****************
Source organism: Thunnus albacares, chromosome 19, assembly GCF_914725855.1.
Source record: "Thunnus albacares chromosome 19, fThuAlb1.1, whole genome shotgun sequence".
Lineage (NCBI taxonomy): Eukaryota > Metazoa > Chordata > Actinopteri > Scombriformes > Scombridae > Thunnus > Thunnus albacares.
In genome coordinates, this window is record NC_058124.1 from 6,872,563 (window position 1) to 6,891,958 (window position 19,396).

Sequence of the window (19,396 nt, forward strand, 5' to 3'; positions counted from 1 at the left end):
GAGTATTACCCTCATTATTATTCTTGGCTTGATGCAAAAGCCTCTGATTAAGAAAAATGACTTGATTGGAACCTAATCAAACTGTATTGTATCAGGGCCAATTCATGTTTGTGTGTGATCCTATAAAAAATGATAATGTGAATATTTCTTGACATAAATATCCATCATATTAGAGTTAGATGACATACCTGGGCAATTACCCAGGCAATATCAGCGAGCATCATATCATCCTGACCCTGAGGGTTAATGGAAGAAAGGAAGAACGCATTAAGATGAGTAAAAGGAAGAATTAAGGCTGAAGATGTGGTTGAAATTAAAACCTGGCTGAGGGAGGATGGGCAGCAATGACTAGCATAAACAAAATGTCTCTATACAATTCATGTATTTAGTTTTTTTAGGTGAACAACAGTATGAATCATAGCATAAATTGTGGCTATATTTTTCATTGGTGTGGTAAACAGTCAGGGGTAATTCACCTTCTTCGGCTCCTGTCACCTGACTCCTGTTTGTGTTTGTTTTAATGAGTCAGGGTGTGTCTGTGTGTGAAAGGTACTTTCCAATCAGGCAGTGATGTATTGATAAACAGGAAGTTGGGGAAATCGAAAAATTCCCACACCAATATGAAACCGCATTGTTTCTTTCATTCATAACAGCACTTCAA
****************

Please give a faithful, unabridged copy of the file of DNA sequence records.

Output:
Source organism: Thunnus albacares, chromosome 19, assembly GCF_914725855.1.
Source record: "Thunnus albacares chromosome 19, fThuAlb1.1, whole genome shotgun sequence".
Lineage (NCBI taxonomy): Eukaryota > Metazoa > Chordata > Actinopteri > Scombriformes > Scombridae > Thunnus > Thunnus albacares.
In genome coordinates, this window is record NC_058124.1 from 6,872,563 (window position 1) to 6,891,958 (window position 19,396).

Sequence of the window (19,396 nt, forward strand, 5' to 3'; positions counted from 1 at the left end):
GAGTATTACCCTCATTATTATTCTTGGCTTGATGCAAAAGCCTCTGATTAAGAAAAATGACTTGATTGGAACCTAATCAAACTGTATTGTATCAGGGCCAATTCATGTTTGTGTGTGATCCTATAAAAAATGATAATGTGAATATTTCTTGACATAAATATCCATCATATTAGAGTTAGATGACATACCTGGGCAATTACCCAGGCAATATCAGCGAGCATCATATCATCCTGACCCTGAGGGTTAATGGAAGAAAGGAAGAACGCATTAAGATGAGTAAAAGGAAGAATTAAGGCTGAAGATGTGGTTGAAATTAAAACCTGGCTGAGGGAGGATGGGCAGCAATGACTAGCATAAACAAAATGTCTCTATACAATTCATGTATTTAGTTTTTTTAGGTGAACAACAGTATGAATCATAGCATAAATTGTGGCTATATTTTTCATTGGTGTGGTAAACAGTCAGGGGTAATTCACCTTCTTCGGCTCCTGTCACCTGACTCCTGTTTGTGTTTGTTTTAATGAGTCAGGGTGTGTCTGTGTGTGAAAGGTACTTTCCAATCAGGCAGTGATGTATTGATAAACAGGAAGTTGGGGAAATCGAAAAATTCCCACACCAATATGAAACCGCATTGTTTCTTTCATTCATAACAGCACTTCAA